April 19, 2012

Difficult HRIS

I've been in the job market for over a year now, which has been a "fun" experience.  I'm guesstimating it takes a good 40-50 applications before I get an interview and at the interview I'm frequently told I'm either overqualified for an entry level position or that they want certifications that are overkill for an entry level position.

I can't win for losing.

I am attempting to jump career fields and I do hold the appropriate level of certification for a) my level of education & experience  and b) the work I'm applying for.  I've blogged about this already.  I did make a decent wage at my old job, so I get that on paper I might seem like I'm aiming low.  Just because I made a lot more money in my last position, it doesn't mean I don't want your job that pays less.  Many people seem to think that money is the end-all of the work equation.  Some work just isn't worth the paycheck, which is another reason why I'm on the market.



In my job search I've noticed that most companies have gone through great pains to insulate themselves from the very people they'd like to hire.  Some utilize a temp agency to do the recruiting for them while most have bought into some type of Human Resources Information System (HRIS) to do some of the heavy lifting when it comes to recruiting.

These systems vary widely in ease of use from an applicant standpoint and are quickly becoming a barrier for employment.  Some of the things I've seen in these last eighteen months just makes me wonder if companies actually want to hire people.  It is obvious to me that the average HR department hasn't done extensive testing of their submission module of HRIS.  What I mean by "extensive testing" is, at a minimum, some HR folks have gone through and tried to apply as if they were an external candidate.  Internal candidates usually have a different process.

Here is a non-exhaustive list of some of the oddities I've seen, with some HRIS having multiple issues:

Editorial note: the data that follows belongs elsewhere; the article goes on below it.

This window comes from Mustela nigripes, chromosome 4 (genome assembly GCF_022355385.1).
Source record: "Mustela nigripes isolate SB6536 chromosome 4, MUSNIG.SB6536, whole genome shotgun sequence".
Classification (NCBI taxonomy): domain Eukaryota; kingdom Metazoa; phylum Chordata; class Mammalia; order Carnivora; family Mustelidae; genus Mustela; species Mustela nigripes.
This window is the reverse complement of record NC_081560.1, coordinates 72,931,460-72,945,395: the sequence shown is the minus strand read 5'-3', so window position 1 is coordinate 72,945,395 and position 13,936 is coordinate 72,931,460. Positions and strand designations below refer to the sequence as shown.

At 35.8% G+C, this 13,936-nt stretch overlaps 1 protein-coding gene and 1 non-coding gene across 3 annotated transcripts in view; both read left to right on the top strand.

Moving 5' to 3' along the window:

• Lets you upload a small number of files (like resumes, certifications, references, etc) but doesn't let you remove or update the files at any time.  This isn't much of an issue if you only apply once at a given company, but if you need to apply later it is a major issue.  Most systems do not want users creating multiple accounts, which is really the only way to overcome this issue.
  • Doesn't have any way to save an application in progress. This one is quite common.  If you have a very long application to fill out and the system "dumps" your information you end up having to start over from scratch.  This has happened to me many times.
  • Doesn't allow you to import any resume information.  Quite a few systems allow you to upload your information, but then you have to manually type in what is essentially your entire resume.
  • Doesn't communicate to you that the application has been received by HR.  It is bad enough that more and more companies will not communicate to you that you aren't being interviewed, but when they don't even acknowledge you've applied it makes you wonder why you wasted your time.  HR is all about communication and if a company fails at that then they potentially lose not only qualified applicants for future positions but also possible customers.
  • Has unspecified requirements for file attachments.  One place had a requirement that all attachments have a file name less than 12 characters, including extension, so essentially you had to have an 8 character file name.  You cannot put your initials and the word "resume" together for a file name.  This wasn't listed online and I only learned the flaw when submitting a help desk ticket to the HRIS manufacterer.  How many applicants would have gone that far?
It might be important to note that I have an AAS in Information Systems Management and I tend to look at these problems from a different viewpoint than some.  Almost all of these problems are easily avoided issues if the HR folks were involved in the design, testing, and implementation of a new HRIS.  Sometimes the HRIS module is just part of the company database and you simply get what your given.  At other times it is an independent system purchased separately. Either way it should be a tool designed to help bring in qualified applicants, not a screen to dissuade people from applying.    


1 comments:

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